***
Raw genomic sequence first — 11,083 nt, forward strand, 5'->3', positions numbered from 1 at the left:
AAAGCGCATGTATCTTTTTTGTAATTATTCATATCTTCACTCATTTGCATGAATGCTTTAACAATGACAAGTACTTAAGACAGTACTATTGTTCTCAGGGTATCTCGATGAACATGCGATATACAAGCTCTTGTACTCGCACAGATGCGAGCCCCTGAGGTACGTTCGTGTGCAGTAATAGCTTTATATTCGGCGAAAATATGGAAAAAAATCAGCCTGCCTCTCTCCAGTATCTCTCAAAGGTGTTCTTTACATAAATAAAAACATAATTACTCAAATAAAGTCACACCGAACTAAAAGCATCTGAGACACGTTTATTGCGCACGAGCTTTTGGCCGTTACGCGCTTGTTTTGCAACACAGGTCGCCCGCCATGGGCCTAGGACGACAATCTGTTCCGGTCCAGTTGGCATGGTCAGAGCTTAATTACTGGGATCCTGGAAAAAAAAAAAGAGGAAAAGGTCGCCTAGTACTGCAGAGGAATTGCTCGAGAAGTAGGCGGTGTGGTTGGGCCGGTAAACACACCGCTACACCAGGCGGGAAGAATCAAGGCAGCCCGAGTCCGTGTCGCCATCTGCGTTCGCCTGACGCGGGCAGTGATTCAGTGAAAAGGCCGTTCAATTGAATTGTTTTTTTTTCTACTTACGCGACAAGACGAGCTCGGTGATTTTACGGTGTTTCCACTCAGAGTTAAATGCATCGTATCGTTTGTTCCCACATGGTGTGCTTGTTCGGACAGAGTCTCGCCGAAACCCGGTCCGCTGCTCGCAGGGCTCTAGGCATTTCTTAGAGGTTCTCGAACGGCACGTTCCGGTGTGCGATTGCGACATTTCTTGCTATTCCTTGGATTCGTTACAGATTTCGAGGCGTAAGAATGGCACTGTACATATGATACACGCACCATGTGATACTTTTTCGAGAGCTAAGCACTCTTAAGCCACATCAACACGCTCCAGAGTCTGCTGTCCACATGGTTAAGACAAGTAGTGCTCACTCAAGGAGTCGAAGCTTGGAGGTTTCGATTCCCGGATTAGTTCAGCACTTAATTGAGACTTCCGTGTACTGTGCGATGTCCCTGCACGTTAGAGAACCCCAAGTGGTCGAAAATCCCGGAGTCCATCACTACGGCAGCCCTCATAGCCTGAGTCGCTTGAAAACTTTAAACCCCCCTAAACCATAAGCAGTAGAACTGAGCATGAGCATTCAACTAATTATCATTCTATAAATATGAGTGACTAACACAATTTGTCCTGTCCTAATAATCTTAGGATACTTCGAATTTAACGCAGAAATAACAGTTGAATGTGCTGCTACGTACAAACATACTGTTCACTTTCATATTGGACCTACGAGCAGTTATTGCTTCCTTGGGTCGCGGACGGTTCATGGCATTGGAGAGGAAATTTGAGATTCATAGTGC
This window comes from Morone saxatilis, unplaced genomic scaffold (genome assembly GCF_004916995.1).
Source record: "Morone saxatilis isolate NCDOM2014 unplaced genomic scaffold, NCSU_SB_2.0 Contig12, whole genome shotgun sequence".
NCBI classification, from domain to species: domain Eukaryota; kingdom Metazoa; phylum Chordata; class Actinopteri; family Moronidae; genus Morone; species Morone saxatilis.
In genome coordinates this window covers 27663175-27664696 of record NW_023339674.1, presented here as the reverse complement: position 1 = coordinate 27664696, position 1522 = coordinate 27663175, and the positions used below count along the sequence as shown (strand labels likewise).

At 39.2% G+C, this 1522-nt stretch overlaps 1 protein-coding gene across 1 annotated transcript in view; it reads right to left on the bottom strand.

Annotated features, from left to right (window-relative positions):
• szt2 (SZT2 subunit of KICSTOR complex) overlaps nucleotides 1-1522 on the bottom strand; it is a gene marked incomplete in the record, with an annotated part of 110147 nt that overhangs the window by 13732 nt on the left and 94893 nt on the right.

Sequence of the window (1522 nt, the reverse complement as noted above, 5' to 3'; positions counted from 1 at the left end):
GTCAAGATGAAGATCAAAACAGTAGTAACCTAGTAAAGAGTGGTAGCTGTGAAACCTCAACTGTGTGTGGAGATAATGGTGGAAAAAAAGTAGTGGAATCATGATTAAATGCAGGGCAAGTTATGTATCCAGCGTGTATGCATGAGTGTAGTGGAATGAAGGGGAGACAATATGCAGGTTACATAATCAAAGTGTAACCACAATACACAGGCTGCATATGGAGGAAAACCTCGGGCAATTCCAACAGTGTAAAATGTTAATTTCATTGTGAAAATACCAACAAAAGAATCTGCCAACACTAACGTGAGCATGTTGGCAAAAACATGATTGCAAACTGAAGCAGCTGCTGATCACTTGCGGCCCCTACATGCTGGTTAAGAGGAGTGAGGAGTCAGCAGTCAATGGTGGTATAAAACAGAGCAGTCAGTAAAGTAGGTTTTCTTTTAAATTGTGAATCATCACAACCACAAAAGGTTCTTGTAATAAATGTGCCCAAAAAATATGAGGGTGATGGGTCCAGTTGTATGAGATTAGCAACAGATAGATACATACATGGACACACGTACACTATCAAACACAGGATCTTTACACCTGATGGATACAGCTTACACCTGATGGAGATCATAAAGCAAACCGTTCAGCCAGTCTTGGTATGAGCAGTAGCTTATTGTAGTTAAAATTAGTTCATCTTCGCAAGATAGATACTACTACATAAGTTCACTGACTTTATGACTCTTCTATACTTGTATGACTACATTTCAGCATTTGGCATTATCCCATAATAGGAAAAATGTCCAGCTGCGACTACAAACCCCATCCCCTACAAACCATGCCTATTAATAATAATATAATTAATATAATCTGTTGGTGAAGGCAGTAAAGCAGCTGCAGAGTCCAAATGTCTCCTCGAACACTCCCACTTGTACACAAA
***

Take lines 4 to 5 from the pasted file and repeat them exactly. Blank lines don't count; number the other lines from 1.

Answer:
Source record: "Morone saxatilis isolate NCDOM2014 unplaced genomic scaffold, NCSU_SB_2.0 Contig12, whole genome shotgun sequence".
NCBI classification, from domain to species: domain Eukaryota; kingdom Metazoa; phylum Chordata; class Actinopteri; family Moronidae; genus Morone; species Morone saxatilis.